post Jul 28 2008, 10:09 PM
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Ok, here's my two cents on this subject, which I've given much thought to.

1) I don't want my game to have the rule, "Geek the mage first." It makes for sucky gameplay. And the dice pools aren't balanced...there are cheap ways to resist damage from bullets, but no cheap ways to resist magic.

2) We shouldn't even be discussing whether mages > other chars, which they clearly are. Mages should be less powerful than other characters because they're so incredibly versatile. They can do magic...i.e. things that no other character could do. They can sneak around on the astral. They can make the guard down the hall suddenly get an urge to take a leak. They can freaking fly. And we haven't even talked about summoning. So why are they also the ultimate combat monster?

And I think the idea of bumping drain on direct combat spells is good. I've been tempted to base drain on Force, instead of Force/2, but that's been too radical a change for even me to just jump into. Fortunately, my players aren't playing mages just now, so we haven't had to worry about it lately.
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Drogos
post Jul 29 2008, 12:17 PM
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Hmm...I guess I come from the other side of it. Mages are no more powerful than a Troll with a LMG, and they tend to get dead quicker. Yes they are versatile. They have things that no other character can match. Same goes for a well made Sam, or Hacker, or anything really. A mages big payoff comes down when the drek hits the fan. Ultimately a mage is an equalizer. You are often going to have a 4-6 man runner group, right? How many people do you put on your typical security detail? Even for a medium sized facility, there are around 12 usually. This does not take into account drones which can increase the threat response another 2x (and which mages suck against). Mages are great against living, breathing humans. They are able to throw a grenade without having one with them. But a Sam with a little throwing skill (like 2) can easily throw a greande with 10 dice that pretty much will have the same effect (make it a Neurostun gas grenade and you have pretty much the equivalent of a stunball). They fill a niche in a runner team that allows them to remain useful to the team. The are not unstoppable. If a mage is running roughshod over a group of sec goons, they should pull back and bring up the drones. It doesn't make sense that if they are losing people left and right to one guy that they would stand and fight. I just don't buy the whole mages are teh uber and pwn everything. They do their job as well as any other character, less they lose their job. I mean all the examples of mages runnign rough shod over people can easily be taken care of by wards which are pretty easy to get (like what Forcex100 (IMG:style_emoticons/default/nuyen.gif) ). A secure facility would at the very least have multiple layers of wards to prevent astral snooping if they don't already have a sec mage on duty. It's really dumb to think anything differently.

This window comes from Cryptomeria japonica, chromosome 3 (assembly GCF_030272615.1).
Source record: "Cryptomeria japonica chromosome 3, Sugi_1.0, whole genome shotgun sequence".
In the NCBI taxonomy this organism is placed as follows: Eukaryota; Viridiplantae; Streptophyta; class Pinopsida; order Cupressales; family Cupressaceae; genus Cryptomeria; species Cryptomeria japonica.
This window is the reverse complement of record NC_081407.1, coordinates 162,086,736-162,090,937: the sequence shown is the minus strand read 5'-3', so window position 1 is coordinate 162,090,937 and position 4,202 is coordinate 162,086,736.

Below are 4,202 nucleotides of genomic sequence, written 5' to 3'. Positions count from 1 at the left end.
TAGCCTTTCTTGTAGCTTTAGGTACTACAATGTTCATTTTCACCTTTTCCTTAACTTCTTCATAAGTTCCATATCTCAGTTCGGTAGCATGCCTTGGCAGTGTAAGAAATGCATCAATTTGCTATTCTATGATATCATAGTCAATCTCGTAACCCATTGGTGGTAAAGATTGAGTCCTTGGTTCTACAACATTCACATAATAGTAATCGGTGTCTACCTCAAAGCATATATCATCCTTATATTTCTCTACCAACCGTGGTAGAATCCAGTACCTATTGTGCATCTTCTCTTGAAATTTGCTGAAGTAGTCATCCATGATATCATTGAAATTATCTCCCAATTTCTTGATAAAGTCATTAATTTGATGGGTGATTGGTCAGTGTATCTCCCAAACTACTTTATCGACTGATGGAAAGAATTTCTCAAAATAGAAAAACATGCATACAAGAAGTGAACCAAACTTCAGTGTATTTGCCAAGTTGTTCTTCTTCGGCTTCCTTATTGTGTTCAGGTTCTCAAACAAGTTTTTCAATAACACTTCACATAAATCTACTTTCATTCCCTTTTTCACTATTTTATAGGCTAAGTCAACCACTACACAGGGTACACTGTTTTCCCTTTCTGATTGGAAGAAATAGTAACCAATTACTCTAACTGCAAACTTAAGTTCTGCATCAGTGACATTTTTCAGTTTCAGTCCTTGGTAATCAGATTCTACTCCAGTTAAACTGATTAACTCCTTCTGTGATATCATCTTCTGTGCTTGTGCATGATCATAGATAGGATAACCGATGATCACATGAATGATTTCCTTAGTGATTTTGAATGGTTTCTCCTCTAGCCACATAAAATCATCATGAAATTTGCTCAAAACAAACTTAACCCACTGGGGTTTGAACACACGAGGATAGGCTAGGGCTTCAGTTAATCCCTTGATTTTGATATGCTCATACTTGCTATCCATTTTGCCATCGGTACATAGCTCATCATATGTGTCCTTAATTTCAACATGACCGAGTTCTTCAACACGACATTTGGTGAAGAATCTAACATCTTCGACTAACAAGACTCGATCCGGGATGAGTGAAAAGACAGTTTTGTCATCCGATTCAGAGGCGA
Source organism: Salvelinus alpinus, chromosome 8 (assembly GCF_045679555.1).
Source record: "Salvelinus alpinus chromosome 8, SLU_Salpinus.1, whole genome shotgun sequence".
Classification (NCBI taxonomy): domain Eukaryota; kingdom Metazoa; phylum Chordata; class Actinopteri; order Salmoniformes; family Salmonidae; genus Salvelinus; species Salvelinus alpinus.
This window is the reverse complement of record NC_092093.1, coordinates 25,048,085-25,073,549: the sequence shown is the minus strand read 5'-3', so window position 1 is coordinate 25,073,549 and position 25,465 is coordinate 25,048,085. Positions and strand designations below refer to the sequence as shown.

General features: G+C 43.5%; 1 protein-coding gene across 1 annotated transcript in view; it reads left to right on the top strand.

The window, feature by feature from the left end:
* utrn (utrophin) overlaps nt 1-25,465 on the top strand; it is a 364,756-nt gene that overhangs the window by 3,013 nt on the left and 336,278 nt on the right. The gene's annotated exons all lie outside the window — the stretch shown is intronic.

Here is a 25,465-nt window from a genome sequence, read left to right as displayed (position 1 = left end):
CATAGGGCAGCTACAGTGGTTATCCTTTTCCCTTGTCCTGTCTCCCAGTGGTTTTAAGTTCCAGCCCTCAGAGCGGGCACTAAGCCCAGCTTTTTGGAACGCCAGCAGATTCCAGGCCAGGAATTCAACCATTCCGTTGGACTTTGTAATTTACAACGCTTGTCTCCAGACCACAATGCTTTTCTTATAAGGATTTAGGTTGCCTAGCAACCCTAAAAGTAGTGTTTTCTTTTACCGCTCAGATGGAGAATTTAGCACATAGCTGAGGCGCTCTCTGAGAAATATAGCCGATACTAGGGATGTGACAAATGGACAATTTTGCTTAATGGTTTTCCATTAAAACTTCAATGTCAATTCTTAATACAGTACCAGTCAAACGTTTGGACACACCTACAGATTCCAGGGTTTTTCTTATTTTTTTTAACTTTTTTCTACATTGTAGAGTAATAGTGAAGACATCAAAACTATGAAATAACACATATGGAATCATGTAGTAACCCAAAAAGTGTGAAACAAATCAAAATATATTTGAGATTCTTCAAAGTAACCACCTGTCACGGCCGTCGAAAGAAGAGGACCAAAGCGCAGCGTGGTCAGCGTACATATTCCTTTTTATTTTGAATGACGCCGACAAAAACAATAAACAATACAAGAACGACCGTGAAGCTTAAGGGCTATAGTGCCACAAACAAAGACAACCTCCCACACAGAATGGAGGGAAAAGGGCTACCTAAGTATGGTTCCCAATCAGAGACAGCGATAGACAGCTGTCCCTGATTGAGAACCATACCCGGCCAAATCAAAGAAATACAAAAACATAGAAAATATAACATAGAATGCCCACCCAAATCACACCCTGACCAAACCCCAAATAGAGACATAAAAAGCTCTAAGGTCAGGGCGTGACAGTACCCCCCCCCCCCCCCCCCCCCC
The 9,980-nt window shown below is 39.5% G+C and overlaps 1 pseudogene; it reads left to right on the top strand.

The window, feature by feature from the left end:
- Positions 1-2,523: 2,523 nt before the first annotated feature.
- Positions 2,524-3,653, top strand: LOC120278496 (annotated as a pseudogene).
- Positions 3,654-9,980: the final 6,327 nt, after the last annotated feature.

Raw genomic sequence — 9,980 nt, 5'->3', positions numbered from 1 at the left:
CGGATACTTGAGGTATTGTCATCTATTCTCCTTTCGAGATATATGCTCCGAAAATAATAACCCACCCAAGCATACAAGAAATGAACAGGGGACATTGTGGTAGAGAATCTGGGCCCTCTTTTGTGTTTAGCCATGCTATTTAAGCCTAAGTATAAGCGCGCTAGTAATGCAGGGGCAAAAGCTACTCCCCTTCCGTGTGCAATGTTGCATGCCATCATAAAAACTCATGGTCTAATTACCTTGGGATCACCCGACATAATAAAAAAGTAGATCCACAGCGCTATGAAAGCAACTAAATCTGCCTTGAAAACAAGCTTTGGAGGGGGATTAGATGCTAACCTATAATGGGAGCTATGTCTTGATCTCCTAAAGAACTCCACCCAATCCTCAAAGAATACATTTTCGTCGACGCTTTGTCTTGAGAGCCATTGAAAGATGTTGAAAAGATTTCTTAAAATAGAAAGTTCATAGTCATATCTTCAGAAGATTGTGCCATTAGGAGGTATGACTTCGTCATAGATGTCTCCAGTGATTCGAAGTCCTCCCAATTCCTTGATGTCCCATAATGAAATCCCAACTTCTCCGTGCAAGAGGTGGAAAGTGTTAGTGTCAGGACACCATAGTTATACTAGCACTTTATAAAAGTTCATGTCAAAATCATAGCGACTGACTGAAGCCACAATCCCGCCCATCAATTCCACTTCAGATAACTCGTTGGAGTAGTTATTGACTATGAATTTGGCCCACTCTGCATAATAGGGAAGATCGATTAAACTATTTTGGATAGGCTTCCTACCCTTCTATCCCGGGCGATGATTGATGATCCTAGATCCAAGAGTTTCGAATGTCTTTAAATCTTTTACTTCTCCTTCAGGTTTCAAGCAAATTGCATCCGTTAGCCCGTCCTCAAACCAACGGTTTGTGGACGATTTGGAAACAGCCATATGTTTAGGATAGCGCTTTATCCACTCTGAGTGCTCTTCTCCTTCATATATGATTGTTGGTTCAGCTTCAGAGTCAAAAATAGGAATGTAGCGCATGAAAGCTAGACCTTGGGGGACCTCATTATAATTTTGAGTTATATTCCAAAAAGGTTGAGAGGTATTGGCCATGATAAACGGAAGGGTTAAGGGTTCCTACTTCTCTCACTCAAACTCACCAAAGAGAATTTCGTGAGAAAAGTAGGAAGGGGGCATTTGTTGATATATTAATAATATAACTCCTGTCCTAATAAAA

As for overcasting, I think the thing to remember is Astral Signatures. It is extremely handy to throw that Force 7 Stunbolt that will most likely take out any one character in a Pass (which most mages only have 1 without magic, and sustained spells are a bitch to get past wards unnoticed) when slinging 10 dice. But so is throwing lead that will hose the fragger in the same ammount of time, and the lead is a lot harder to trace as a gun can be ditched. Without initiating, I can't ditch my aura. My most recent experience was while I was playing my augmented street witch. My GM made the mistake (and I'm sure he noticed it after the fact) of letting me buy hits for drain. So I illustrated why he shouldn't do that, by repeatedly throwing Force 9 stunbolts at gangers (total overkill). It totally took him by surprise that every turn there were 2 gangers down (I have some ware). But by the same token, the two sams in the group dropped people twice as fast as I did (two short bursts or pistol shots here and there). The only people left outclassed were the two melee characters that were unable to close with the enemy and instead were hanging back to keep close to the prinicpal. I know that I can be hosed for leaving the signature all over the place, but I figured, "Hey, it's only a stunbolt and they were packing SMGs and Grenade Launchers. I should be in the clear." The one part I feel that broke the whole thing was letting me buy hits for drain, because if I would have had to roll for that, I probably would have taken 2-5 damage then stopped overcasting in order to remain effective.
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Mr. Unpronouncea...
post Jul 29 2008, 04:39 PM
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I never quite understand this complaint...